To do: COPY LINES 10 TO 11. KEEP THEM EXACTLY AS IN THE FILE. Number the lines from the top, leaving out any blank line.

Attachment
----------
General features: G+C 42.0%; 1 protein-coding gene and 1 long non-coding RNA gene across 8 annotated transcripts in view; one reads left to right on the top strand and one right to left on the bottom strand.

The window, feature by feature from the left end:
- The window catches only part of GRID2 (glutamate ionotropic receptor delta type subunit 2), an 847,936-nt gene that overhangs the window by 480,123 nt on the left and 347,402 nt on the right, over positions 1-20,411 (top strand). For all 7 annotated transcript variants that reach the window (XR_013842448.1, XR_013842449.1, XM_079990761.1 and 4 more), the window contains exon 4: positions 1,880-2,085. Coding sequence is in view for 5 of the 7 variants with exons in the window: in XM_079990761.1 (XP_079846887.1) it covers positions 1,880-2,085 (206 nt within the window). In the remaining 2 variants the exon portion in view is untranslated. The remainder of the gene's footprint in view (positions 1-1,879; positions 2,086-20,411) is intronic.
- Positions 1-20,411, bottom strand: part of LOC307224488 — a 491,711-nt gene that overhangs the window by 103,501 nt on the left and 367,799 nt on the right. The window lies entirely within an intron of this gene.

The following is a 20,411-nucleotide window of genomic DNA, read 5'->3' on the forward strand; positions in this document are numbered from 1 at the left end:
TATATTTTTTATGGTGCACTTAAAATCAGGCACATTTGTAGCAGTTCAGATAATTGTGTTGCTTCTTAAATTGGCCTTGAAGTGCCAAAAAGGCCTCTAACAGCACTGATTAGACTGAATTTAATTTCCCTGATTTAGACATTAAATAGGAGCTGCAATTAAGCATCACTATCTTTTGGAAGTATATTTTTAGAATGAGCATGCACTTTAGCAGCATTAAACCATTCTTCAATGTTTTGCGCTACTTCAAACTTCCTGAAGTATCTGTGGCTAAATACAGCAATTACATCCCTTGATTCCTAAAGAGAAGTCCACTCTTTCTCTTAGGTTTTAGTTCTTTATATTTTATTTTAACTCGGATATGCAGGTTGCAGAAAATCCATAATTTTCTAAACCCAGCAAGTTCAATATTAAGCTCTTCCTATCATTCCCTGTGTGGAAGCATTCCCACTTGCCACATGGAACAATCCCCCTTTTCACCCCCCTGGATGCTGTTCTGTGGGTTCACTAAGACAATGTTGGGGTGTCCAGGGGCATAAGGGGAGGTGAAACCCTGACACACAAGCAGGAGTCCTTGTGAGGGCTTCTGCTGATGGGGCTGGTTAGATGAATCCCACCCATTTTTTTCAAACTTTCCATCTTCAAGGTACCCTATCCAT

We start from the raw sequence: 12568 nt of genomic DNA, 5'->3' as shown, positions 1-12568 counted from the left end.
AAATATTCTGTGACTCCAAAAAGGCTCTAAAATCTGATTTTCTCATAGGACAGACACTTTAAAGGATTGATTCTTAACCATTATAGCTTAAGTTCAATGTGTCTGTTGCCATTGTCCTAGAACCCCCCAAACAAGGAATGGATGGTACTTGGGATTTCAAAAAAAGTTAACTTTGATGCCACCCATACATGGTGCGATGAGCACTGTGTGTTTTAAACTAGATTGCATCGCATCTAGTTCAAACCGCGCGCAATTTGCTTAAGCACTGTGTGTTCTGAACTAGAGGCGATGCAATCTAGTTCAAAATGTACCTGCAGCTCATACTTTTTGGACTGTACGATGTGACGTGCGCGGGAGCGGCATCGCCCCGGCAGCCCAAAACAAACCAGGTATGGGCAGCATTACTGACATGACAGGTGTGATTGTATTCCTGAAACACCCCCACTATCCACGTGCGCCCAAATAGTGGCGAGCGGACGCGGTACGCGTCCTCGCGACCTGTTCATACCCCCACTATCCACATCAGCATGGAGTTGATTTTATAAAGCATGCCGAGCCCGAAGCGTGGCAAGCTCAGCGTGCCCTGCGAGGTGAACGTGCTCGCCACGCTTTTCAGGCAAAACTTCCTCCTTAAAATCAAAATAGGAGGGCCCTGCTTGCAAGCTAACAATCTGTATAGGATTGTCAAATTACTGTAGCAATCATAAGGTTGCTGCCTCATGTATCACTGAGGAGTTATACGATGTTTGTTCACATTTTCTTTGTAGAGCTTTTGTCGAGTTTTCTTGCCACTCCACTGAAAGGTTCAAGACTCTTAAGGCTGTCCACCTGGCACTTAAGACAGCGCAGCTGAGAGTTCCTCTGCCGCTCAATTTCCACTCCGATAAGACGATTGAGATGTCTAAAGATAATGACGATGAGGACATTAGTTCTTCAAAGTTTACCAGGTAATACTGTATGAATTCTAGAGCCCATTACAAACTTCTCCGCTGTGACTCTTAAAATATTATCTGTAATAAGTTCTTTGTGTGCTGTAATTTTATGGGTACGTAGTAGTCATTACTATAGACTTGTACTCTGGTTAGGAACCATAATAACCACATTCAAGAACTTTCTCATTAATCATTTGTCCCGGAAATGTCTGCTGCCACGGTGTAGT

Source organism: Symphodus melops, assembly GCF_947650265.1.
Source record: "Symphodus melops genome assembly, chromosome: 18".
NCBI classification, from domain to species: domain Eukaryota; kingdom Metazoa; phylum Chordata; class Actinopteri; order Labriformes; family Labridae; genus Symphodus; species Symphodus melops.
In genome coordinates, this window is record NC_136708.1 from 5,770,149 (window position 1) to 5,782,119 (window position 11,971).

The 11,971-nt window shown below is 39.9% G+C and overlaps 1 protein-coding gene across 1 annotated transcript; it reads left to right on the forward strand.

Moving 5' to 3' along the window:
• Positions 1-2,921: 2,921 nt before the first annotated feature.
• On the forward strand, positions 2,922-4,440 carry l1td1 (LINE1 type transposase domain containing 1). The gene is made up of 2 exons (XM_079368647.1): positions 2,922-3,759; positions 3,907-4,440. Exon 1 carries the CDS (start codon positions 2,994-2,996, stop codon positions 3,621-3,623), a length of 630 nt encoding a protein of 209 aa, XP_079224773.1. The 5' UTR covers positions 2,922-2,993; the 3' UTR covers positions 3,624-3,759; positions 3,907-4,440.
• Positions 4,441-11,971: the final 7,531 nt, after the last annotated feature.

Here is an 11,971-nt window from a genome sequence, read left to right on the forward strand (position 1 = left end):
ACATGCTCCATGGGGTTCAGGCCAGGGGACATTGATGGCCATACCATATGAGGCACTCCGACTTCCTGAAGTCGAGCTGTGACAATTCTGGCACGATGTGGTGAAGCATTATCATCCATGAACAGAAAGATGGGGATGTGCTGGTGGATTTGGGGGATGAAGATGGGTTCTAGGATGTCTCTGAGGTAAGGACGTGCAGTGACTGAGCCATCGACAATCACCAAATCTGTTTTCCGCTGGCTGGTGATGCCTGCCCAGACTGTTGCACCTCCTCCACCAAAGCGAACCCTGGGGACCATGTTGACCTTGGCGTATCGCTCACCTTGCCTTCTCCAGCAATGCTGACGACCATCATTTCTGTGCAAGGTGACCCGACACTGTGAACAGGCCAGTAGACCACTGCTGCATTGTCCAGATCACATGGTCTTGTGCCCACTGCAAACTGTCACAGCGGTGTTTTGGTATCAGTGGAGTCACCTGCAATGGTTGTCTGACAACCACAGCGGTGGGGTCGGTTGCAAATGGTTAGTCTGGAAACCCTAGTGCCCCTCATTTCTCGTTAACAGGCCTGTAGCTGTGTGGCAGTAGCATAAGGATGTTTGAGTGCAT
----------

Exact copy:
Source record: "Symphodus melops genome assembly, chromosome: 18".
NCBI classification, from domain to species: domain Eukaryota; kingdom Metazoa; phylum Chordata; class Actinopteri; order Labriformes; family Labridae; genus Symphodus; species Symphodus melops.